The delusional premise of Obamacare is that making health care less costly will make it affordable. This has been the Republican fantasy behind health insurance ‘vouchers’ for the last three decades— give everyone a three-hundred dollar tax break to buy insurance and everyone will have health care. Obamacare is set up to give the poorest bottom-half of the country a choice between buying food, paying the rent and ‘buying’ health care. This ‘better than nothing’ approach dissuades people from getting health care until they have no other choice. Decades of experience from actual health care systems suggests that health care— keeping people healthy, is socially and economically less costly than treating people once they are sick. The second-order fantasy at work is that individuals can control health care costs by selecting health insurers that in turn select competent low cost health care providers. The amount of information needed to make the informed choice between policies that might actually accomplish this is beyond the ability of everyone likely to be touched by Obamacare. (Quick: what is the probability that an in network anesthesiologist will be available on any given day? Congratulations, you are one ten-thousandth of your way to making a decision).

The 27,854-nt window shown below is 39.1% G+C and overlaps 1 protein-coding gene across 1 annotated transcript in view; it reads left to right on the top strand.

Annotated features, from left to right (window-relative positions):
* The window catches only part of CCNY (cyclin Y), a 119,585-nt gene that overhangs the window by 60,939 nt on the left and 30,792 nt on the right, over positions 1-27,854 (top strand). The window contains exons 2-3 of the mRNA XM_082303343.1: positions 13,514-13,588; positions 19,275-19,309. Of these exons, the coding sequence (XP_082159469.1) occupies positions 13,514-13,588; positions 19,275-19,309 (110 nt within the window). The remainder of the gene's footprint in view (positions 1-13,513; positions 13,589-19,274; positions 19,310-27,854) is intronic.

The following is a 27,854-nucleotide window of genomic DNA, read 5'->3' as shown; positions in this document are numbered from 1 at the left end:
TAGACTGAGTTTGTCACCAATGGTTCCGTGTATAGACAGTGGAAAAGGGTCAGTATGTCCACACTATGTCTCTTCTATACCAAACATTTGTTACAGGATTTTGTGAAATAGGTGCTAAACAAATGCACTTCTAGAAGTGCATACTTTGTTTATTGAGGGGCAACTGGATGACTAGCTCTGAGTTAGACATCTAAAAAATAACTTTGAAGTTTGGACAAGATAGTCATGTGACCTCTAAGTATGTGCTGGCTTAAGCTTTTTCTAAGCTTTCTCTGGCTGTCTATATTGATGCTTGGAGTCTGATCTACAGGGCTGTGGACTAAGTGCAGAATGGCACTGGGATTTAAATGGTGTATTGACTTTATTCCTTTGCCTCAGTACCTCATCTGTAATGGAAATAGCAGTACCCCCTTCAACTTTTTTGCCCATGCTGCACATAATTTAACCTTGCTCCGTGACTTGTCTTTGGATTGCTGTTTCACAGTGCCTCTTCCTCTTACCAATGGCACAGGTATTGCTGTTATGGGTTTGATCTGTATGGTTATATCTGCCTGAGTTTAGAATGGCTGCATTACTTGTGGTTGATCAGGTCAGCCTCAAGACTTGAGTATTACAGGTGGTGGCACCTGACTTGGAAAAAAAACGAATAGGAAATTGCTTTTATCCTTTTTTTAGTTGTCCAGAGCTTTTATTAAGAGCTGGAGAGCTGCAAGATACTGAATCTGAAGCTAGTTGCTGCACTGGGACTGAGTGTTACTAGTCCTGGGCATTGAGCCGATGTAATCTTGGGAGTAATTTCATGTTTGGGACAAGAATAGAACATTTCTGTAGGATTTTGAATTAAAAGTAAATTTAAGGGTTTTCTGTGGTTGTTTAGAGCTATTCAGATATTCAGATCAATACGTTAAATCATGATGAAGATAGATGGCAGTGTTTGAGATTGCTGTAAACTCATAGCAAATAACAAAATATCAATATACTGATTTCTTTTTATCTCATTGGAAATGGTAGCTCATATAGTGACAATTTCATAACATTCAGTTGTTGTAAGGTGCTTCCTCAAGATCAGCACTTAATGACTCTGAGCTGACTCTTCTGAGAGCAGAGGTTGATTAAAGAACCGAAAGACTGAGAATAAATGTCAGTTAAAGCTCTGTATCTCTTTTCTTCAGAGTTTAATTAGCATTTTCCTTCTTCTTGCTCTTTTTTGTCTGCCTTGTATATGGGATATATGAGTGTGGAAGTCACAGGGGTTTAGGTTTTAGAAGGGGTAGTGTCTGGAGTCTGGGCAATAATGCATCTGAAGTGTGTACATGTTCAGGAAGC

In other words, the ObamaCare marketplace is a lemon market. By design.